Plant Your Dream Garden

Down and dirty advice for making yours come alive—in full color


| April/May 1999



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A dream garden delights in the brilliant complements of buttery nasturtium, ripe orange squash, and dramatic sage ‘Tricolor’.


• Design Plans: Plants For A Dream Garden

I believe in making dreams a reality—at least in the garden. I'm never afraid to tackle a project. I've taken a sledghammer to a sidewalk, dug up ancien concrete foundations for clothesline poles, stripped hundreds of yards of sod, spread thousands of pounds of compost and manure, and hauled tons of bricks and flagstones.

Adapt my plan however you like. You'll notice that here are no rows of plants in my garden. If you're used to planting your basil, eggplants, and lettuce in rows, give it up. Your like will be better.

Other people might accept a boring patch of lawn with some tiny flowerbeds surrounding it, but I say rip it up and create a real garden full of herbs, edibles, and ornamentals.

I’m dangerous. Friends should never ask for my help unless they mean it. When Susan and Ronda asked for my advice on what to do with the boring strip of grass in front of their house, little did they know that they were in for a complete change of life. They used to water and mow—now they garden. We turned that tired turf into an herbal paradise that endlessly fascinates the new gardeners and entertains visitors, neighbors, and passersby.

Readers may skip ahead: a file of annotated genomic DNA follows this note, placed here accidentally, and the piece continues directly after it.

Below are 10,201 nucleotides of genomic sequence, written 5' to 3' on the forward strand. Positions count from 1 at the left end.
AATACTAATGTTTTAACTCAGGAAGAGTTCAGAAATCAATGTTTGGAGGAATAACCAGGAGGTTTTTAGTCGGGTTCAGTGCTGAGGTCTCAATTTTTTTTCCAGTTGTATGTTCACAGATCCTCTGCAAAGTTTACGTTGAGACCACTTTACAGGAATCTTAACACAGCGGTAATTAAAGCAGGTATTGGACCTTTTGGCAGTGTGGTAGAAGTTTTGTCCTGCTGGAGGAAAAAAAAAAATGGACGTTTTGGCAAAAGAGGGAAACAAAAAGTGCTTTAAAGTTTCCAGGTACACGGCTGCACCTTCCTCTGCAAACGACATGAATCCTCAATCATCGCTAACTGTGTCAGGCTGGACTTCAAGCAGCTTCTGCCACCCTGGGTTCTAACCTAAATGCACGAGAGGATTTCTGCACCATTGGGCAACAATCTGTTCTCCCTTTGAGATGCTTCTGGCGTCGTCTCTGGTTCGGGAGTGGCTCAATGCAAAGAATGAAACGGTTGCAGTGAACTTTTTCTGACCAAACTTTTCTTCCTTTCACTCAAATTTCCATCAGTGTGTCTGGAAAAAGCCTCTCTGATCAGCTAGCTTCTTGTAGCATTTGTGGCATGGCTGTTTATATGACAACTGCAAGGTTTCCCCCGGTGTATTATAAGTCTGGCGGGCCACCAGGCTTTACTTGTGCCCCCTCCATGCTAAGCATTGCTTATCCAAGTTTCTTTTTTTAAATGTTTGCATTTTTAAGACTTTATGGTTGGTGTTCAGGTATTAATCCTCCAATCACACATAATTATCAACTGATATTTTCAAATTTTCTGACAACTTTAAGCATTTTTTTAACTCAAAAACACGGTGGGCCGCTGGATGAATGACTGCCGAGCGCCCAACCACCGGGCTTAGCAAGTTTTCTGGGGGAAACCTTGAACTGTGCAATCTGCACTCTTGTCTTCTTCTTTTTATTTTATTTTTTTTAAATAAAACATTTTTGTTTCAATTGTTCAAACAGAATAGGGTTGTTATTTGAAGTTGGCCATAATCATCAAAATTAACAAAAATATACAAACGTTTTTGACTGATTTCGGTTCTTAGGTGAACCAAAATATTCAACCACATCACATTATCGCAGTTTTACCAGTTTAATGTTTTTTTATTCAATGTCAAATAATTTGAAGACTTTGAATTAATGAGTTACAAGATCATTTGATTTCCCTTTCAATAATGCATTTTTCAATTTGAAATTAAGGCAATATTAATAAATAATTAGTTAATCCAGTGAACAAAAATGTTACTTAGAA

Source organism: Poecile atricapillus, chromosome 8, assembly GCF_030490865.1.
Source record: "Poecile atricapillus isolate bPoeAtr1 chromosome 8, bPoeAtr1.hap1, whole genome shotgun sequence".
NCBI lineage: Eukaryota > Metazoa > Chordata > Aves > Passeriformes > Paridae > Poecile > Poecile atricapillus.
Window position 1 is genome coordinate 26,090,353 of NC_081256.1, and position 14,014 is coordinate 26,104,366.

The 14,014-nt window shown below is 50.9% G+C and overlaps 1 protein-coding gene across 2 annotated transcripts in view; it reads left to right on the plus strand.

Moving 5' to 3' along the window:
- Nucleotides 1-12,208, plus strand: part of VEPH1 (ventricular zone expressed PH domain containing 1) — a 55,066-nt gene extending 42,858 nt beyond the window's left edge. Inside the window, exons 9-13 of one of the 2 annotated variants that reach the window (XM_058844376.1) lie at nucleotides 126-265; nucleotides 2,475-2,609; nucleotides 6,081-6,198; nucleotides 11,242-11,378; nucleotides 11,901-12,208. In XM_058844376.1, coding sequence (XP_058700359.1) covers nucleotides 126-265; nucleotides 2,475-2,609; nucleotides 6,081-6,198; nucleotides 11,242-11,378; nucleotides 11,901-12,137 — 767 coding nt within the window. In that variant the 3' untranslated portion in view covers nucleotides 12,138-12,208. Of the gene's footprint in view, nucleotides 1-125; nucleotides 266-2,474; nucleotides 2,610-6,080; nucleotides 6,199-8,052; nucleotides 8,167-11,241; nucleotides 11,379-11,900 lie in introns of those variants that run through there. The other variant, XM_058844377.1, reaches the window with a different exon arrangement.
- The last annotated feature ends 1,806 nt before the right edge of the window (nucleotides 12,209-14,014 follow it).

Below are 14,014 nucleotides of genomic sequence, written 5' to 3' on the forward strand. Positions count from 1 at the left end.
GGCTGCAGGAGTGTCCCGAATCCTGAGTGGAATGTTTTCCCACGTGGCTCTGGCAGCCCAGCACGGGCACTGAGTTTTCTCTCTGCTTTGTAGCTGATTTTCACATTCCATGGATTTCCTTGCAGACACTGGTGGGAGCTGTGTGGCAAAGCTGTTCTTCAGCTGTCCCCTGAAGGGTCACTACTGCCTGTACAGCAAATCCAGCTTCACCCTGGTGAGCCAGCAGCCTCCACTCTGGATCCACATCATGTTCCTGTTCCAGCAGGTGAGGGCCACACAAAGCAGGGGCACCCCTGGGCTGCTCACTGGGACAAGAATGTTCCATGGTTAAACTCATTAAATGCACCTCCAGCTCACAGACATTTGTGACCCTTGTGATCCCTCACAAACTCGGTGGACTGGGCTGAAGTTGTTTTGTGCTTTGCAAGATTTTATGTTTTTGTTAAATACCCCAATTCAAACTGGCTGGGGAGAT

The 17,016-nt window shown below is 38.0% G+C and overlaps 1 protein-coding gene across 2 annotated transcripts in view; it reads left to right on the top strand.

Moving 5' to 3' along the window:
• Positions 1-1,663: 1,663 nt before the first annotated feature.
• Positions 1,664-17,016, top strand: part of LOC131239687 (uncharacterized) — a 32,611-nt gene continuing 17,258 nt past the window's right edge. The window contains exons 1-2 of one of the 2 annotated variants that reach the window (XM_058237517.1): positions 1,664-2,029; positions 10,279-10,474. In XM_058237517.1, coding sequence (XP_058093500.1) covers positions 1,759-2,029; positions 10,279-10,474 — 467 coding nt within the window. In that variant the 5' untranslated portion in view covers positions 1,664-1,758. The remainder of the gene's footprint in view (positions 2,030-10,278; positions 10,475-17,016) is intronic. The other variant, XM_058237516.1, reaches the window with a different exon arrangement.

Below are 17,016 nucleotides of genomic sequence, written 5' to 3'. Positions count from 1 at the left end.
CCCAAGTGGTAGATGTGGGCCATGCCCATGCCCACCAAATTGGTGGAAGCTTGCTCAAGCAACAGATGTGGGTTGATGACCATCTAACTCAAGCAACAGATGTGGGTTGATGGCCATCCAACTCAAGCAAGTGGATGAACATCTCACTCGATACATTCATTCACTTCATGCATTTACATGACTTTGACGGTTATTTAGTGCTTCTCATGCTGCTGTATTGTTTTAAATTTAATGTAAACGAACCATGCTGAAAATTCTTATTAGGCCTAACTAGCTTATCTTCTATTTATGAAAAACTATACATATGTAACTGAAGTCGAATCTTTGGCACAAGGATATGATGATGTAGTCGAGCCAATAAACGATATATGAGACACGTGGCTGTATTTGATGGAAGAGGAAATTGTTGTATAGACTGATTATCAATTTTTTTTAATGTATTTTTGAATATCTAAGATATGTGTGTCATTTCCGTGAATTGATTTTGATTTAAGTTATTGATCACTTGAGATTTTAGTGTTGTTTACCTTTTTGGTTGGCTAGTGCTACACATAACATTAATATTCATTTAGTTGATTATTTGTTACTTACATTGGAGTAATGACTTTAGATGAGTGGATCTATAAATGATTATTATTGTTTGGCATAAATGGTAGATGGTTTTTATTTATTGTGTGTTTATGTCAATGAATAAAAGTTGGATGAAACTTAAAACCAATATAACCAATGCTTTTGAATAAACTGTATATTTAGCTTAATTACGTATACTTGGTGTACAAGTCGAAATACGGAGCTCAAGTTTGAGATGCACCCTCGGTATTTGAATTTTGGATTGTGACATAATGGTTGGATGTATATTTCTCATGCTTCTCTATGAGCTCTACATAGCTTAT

I’m out to do the same for you. Give me an inch, and I’ll take the rest of your yard. This plan is based on my own herb and edible garden. If you have an area as small as 10 by 10 feet, I challenge you to turn it into a brand-new garden. Susan and Ronda’s garden is about 12 by 30 feet, but any square or rectangular area can be adapted to my design.





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